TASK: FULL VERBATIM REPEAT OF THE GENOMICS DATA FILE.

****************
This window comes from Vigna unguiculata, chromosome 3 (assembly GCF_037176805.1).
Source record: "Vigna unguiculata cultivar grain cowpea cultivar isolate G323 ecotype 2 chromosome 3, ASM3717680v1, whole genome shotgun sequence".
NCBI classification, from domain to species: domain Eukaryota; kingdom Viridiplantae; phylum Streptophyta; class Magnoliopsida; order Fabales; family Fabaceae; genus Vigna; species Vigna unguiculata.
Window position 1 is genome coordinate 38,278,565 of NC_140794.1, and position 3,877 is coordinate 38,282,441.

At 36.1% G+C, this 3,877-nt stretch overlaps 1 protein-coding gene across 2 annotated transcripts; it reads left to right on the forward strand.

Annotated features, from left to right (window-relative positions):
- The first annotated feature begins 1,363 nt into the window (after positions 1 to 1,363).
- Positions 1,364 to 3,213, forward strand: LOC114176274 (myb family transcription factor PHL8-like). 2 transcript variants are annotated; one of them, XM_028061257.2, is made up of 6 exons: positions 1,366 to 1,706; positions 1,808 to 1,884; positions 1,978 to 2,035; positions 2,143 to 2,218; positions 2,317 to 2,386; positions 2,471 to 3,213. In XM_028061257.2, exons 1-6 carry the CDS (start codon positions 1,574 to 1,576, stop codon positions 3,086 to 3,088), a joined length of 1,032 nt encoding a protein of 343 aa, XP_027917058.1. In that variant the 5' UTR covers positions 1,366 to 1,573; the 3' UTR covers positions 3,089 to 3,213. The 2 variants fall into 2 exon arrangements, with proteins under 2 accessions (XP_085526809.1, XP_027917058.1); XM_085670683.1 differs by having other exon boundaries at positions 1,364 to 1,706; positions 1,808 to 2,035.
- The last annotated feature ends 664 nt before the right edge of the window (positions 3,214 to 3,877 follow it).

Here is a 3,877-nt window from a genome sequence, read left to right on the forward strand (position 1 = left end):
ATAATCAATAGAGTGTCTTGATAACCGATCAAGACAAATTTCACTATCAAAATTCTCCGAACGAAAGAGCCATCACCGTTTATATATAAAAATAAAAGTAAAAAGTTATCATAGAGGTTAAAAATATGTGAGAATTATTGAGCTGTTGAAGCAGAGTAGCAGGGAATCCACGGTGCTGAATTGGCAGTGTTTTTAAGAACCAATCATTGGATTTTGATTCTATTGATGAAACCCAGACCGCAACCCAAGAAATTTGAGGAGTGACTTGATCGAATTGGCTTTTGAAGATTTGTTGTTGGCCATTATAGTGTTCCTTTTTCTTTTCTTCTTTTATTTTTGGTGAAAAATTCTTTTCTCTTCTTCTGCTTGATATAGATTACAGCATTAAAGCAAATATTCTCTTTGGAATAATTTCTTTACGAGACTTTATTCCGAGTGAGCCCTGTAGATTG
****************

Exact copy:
This window comes from Vigna unguiculata, chromosome 3 (assembly GCF_037176805.1).
Source record: "Vigna unguiculata cultivar grain cowpea cultivar isolate G323 ecotype 2 chromosome 3, ASM3717680v1, whole genome shotgun sequence".
NCBI classification, from domain to species: domain Eukaryota; kingdom Viridiplantae; phylum Streptophyta; class Magnoliopsida; order Fabales; family Fabaceae; genus Vigna; species Vigna unguiculata.
Window position 1 is genome coordinate 38,278,565 of NC_140794.1, and position 3,877 is coordinate 38,282,441.

At 36.1% G+C, this 3,877-nt stretch overlaps 1 protein-coding gene across 2 annotated transcripts; it reads left to right on the forward strand.

Annotated features, from left to right (window-relative positions):
- The first annotated feature begins 1,363 nt into the window (after positions 1 to 1,363).
- Positions 1,364 to 3,213, forward strand: LOC114176274 (myb family transcription factor PHL8-like). 2 transcript variants are annotated; one of them, XM_028061257.2, is made up of 6 exons: positions 1,366 to 1,706; positions 1,808 to 1,884; positions 1,978 to 2,035; positions 2,143 to 2,218; positions 2,317 to 2,386; positions 2,471 to 3,213. In XM_028061257.2, exons 1-6 carry the CDS (start codon positions 1,574 to 1,576, stop codon positions 3,086 to 3,088), a joined length of 1,032 nt encoding a protein of 343 aa, XP_027917058.1. In that variant the 5' UTR covers positions 1,366 to 1,573; the 3' UTR covers positions 3,089 to 3,213. The 2 variants fall into 2 exon arrangements, with proteins under 2 accessions (XP_085526809.1, XP_027917058.1); XM_085670683.1 differs by having other exon boundaries at positions 1,364 to 1,706; positions 1,808 to 2,035.
- The last annotated feature ends 664 nt before the right edge of the window (positions 3,214 to 3,877 follow it).

Here is a 3,877-nt window from a genome sequence, read left to right on the forward strand (position 1 = left end):
ATAATCAATAGAGTGTCTTGATAACCGATCAAGACAAATTTCACTATCAAAATTCTCCGAACGAAAGAGCCATCACCGTTTATATATAAAAATAAAAGTAAAAAGTTATCATAGAGGTTAAAAATATGTGAGAATTATTGAGCTGTTGAAGCAGAGTAGCAGGGAATCCACGGTGCTGAATTGGCAGTGTTTTTAAGAACCAATCATTGGATTTTGATTCTATTGATGAAACCCAGACCGCAACCCAAGAAATTTGAGGAGTGACTTGATCGAATTGGCTTTTGAAGATTTGTTGTTGGCCATTATAGTGTTCCTTTTTCTTTTCTTCTTTTATTTTTGGTGAAAAATTCTTTTCTCTTCTTCTGCTTGATATAGATTACAGCATTAAAGCAAATATTCTCTTTGGAATAATTTCTTTACGAGACTTTATTCCGAGTGAGCCCTGTAGATTG